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Foxhoodle Breed


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Dog Size

Energy Level

Dog Energy Level


Dog Trainability

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Physical Characteristics:
Height: 15-20”
Weight: 35-60 lbs.
Energy Level: Moderate – High
The Foxhoodle is found in the following colors:

  • Black
  • Gray
  • Silver
  • White
  • Tan
  • Cream
  • Red

Health & Longevity

Average Life Span: 10-13 years
Also known as the Foxhounpoo, the Foxhoodle is a crossbreed between a Poodle and a Foxhound. These pups are only prone to a few minor health issues, thanks to the good genetics of both parent breeds. They are rarely affected by any major health issues that usually plague mid-sized dogs. Most of the more dangerous ailments that your Foxhoodle could encounter are detectable by a veterinarian, so regular check-ups are important.

Thrombocytopathy – Also known as Von Willebrand’s Disease, this condition occurs when a Foxhoodle, or other dog, lacks clotting agents in their bloodstream. It causes their blood to flow freely, and in excess, from wounds. Symptoms include bruising, nose bleeds, anal bleeding, and lethargy. Transfusions and surgical interventions are the preferred methods for handling and correcting this condition.

Cherry Eyes – This condition is caused when a dog’s inner bottom eyelid, or third eyelid, swells above the lid line. It gives the appearance of a popped membrane, reminiscent of a pimple or blood-red protrusion against the eyeball. This is rarely painful or dangerous, but owners can opt for cosmetic surgery to fix this condition for their pup.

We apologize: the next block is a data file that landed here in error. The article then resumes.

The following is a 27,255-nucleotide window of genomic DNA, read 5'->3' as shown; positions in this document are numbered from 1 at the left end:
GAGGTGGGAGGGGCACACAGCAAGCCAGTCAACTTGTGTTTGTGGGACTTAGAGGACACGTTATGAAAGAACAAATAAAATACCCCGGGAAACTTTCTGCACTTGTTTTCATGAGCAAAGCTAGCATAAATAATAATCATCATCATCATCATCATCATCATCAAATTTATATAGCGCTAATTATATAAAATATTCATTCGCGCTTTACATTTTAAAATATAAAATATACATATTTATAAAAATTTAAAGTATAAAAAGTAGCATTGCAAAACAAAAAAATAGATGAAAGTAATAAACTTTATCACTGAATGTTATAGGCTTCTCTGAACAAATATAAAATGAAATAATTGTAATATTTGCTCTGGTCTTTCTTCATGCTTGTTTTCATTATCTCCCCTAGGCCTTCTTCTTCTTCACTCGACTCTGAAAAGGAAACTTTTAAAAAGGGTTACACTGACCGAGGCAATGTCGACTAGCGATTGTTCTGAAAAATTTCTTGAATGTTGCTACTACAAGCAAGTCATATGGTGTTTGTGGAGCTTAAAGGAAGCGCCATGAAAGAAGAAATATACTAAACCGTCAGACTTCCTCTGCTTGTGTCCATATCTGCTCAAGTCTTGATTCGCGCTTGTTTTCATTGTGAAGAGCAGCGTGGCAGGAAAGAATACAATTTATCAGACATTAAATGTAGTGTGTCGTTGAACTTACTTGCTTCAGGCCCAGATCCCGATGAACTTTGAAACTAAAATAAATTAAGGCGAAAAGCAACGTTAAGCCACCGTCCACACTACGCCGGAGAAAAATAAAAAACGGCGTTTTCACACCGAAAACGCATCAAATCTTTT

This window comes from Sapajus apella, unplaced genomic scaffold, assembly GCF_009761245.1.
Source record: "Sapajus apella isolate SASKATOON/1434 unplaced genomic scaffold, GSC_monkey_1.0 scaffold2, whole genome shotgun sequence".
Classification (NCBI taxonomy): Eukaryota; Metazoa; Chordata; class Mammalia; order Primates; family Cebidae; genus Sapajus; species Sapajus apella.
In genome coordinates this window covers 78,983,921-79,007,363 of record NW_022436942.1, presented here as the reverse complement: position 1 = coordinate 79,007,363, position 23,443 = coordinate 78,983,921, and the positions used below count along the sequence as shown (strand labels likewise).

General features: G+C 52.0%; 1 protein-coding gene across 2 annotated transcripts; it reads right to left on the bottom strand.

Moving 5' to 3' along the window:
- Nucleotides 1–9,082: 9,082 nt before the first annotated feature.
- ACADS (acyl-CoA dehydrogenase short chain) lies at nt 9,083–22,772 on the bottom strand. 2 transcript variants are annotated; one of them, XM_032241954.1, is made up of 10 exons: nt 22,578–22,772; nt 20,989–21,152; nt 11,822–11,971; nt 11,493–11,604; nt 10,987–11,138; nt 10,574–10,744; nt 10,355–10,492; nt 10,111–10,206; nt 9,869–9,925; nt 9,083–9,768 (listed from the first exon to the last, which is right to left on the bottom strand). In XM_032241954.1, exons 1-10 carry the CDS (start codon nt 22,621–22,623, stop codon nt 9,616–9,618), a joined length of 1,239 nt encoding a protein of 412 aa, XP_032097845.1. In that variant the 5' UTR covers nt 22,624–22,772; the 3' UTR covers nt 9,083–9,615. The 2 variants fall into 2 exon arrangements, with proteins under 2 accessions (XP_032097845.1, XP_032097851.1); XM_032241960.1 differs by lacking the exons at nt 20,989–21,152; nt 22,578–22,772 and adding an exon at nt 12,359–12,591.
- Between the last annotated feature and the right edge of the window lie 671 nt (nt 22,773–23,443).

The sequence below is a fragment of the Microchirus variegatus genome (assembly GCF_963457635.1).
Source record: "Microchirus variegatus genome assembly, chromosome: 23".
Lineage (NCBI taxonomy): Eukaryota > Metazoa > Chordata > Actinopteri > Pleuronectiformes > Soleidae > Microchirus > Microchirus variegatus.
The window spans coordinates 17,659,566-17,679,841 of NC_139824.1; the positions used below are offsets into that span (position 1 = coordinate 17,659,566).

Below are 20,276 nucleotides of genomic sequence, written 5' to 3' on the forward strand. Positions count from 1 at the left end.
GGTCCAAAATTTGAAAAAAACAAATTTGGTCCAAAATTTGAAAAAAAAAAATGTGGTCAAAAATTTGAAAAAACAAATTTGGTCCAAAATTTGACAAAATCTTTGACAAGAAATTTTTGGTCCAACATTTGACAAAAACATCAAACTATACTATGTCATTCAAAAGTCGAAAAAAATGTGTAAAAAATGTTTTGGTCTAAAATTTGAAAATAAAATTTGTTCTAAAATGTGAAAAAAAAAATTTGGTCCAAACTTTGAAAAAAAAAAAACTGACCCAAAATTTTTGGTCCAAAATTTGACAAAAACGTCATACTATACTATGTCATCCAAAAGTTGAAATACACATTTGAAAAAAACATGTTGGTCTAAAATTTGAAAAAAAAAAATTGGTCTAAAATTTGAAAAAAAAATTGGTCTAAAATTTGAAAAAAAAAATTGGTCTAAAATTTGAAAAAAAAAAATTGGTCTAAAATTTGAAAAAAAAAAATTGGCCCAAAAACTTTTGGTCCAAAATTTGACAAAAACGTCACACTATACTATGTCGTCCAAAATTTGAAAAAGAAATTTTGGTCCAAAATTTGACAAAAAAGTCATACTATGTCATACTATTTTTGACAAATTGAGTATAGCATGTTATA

Other minor health issues that your Foxhoodle could develop include skin allergies, hip dysplasia, bloat, and epilepsy. Most Foxhoodles live between 10-13 years, but there have been a few cases where they’ve lived upwards of 16 years.

Temperament & Train-ability

Energetic and intelligent, the Foxhoodle is the perfect dog for an outdoorsman, especially a hunter. These pups have been formally trained in the past to chase down and fetch small prey, like squirrels and rabbits. They bark to alert their owners when they catch the scent of another critter. If you’re not a hunter, but you love the outdoors, the Foxhoodle could keep you company on hiking trails. He is very active, social, and high-energy—perfect for an afternoon of exploration and adventure.

The Foxhoodle is a curious pup when it comes to new sceneries. He loves to explore, so expect him to dig up your backyard if given the chance. He can also bounce and be very rambunctious, so a high fence around your backyard is a must. While the Foxhoodle gets along well with most children and other dogs, you should socialize them early on to ensure a well-behaved pup at all times.

When excited, the Foxhoodle will jump and bark to let their owner know how energetic and playful he feels. Exercise for such an energetic pup is extremely important, so walk your Foxhoodle at least 3 times a day to help him use up his excess energy. You should also keep a small stockpile of chew toys, tug-of-war ropes, and Frisbees to occupy his mind, especially when you’re not home to play with him.